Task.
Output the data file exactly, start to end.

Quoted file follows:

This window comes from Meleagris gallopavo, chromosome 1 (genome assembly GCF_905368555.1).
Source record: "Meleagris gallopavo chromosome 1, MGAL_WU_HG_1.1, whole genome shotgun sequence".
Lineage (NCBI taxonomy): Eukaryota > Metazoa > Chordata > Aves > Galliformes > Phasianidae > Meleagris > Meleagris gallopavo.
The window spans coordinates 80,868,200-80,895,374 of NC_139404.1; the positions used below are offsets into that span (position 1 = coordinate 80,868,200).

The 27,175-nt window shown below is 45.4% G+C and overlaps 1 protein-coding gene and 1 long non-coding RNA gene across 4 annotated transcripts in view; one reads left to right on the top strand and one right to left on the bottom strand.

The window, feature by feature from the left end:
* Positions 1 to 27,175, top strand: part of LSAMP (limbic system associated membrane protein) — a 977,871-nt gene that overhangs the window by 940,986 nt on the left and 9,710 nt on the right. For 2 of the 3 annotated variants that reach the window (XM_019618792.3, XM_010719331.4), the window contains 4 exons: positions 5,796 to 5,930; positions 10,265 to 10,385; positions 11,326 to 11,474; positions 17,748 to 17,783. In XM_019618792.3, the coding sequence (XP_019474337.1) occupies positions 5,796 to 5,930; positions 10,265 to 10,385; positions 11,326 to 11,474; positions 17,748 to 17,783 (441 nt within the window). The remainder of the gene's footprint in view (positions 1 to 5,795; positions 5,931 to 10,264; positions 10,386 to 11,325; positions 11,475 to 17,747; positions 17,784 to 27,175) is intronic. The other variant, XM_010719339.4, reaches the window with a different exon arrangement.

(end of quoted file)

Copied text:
This window comes from Meleagris gallopavo, chromosome 1 (genome assembly GCF_905368555.1).
Source record: "Meleagris gallopavo chromosome 1, MGAL_WU_HG_1.1, whole genome shotgun sequence".
Lineage (NCBI taxonomy): Eukaryota > Metazoa > Chordata > Aves > Galliformes > Phasianidae > Meleagris > Meleagris gallopavo.
The window spans coordinates 80,868,200-80,895,374 of NC_139404.1; the positions used below are offsets into that span (position 1 = coordinate 80,868,200).

The 27,175-nt window shown below is 45.4% G+C and overlaps 1 protein-coding gene and 1 long non-coding RNA gene across 4 annotated transcripts in view; one reads left to right on the top strand and one right to left on the bottom strand.

The window, feature by feature from the left end:
* Positions 1 to 27,175, top strand: part of LSAMP (limbic system associated membrane protein) — a 977,871-nt gene that overhangs the window by 940,986 nt on the left and 9,710 nt on the right. For 2 of the 3 annotated variants that reach the window (XM_019618792.3, XM_010719331.4), the window contains 4 exons: positions 5,796 to 5,930; positions 10,265 to 10,385; positions 11,326 to 11,474; positions 17,748 to 17,783. In XM_019618792.3, the coding sequence (XP_019474337.1) occupies positions 5,796 to 5,930; positions 10,265 to 10,385; positions 11,326 to 11,474; positions 17,748 to 17,783 (441 nt within the window). The remainder of the gene's footprint in view (positions 1 to 5,795; positions 5,931 to 10,264; positions 10,386 to 11,325; positions 11,475 to 17,747; positions 17,784 to 27,175) is intronic. The other variant, XM_010719339.4, reaches the window with a different exon arrangement.